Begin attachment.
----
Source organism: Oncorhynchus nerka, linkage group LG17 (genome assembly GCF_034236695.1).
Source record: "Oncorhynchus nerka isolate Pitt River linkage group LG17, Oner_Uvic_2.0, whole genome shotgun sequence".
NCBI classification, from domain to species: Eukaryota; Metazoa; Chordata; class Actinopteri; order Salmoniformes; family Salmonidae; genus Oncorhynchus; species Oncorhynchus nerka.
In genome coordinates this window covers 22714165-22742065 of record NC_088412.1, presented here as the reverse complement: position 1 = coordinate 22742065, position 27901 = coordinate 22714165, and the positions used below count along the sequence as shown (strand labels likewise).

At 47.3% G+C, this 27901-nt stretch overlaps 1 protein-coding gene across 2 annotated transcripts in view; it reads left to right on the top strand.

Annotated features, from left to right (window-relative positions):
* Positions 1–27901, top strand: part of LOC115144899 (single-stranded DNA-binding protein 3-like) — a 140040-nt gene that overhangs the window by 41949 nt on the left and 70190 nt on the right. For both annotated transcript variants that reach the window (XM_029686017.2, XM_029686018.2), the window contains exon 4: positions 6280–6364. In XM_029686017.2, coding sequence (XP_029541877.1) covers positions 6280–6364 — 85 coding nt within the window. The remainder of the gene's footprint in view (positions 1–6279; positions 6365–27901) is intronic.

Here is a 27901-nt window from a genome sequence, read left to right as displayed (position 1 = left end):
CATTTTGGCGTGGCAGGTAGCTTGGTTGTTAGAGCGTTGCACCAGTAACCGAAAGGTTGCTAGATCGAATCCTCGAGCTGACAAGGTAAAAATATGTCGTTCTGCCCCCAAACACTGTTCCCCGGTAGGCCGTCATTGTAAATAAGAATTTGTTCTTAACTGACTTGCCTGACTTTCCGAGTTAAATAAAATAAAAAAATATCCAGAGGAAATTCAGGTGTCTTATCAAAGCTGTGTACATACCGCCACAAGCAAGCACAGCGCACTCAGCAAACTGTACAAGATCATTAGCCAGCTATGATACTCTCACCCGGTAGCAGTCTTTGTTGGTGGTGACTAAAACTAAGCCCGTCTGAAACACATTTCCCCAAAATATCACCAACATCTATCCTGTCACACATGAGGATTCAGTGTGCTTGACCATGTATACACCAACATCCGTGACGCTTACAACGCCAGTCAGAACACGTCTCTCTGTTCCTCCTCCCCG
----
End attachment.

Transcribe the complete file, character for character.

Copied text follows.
Source organism: Oncorhynchus nerka, linkage group LG17 (genome assembly GCF_034236695.1).
Source record: "Oncorhynchus nerka isolate Pitt River linkage group LG17, Oner_Uvic_2.0, whole genome shotgun sequence".
NCBI classification, from domain to species: Eukaryota; Metazoa; Chordata; class Actinopteri; order Salmoniformes; family Salmonidae; genus Oncorhynchus; species Oncorhynchus nerka.
In genome coordinates this window covers 22714165-22742065 of record NC_088412.1, presented here as the reverse complement: position 1 = coordinate 22742065, position 27901 = coordinate 22714165, and the positions used below count along the sequence as shown (strand labels likewise).

At 47.3% G+C, this 27901-nt stretch overlaps 1 protein-coding gene across 2 annotated transcripts in view; it reads left to right on the top strand.

Annotated features, from left to right (window-relative positions):
* Positions 1–27901, top strand: part of LOC115144899 (single-stranded DNA-binding protein 3-like) — a 140040-nt gene that overhangs the window by 41949 nt on the left and 70190 nt on the right. For both annotated transcript variants that reach the window (XM_029686017.2, XM_029686018.2), the window contains exon 4: positions 6280–6364. In XM_029686017.2, coding sequence (XP_029541877.1) covers positions 6280–6364 — 85 coding nt within the window. The remainder of the gene's footprint in view (positions 1–6279; positions 6365–27901) is intronic.

Here is a 27901-nt window from a genome sequence, read left to right as displayed (position 1 = left end):
CATTTTGGCGTGGCAGGTAGCTTGGTTGTTAGAGCGTTGCACCAGTAACCGAAAGGTTGCTAGATCGAATCCTCGAGCTGACAAGGTAAAAATATGTCGTTCTGCCCCCAAACACTGTTCCCCGGTAGGCCGTCATTGTAAATAAGAATTTGTTCTTAACTGACTTGCCTGACTTTCCGAGTTAAATAAAATAAAAAAATATCCAGAGGAAATTCAGGTGTCTTATCAAAGCTGTGTACATACCGCCACAAGCAAGCACAGCGCACTCAGCAAACTGTACAAGATCATTAGCCAGCTATGATACTCTCACCCGGTAGCAGTCTTTGTTGGTGGTGACTAAAACTAAGCCCGTCTGAAACACATTTCCCCAAAATATCACCAACATCTATCCTGTCACACATGAGGATTCAGTGTGCTTGACCATGTATACACCAACATCCGTGACGCTTACAACGCCAGTCAGAACACGTCTCTCTGTTCCTCCTCCCCG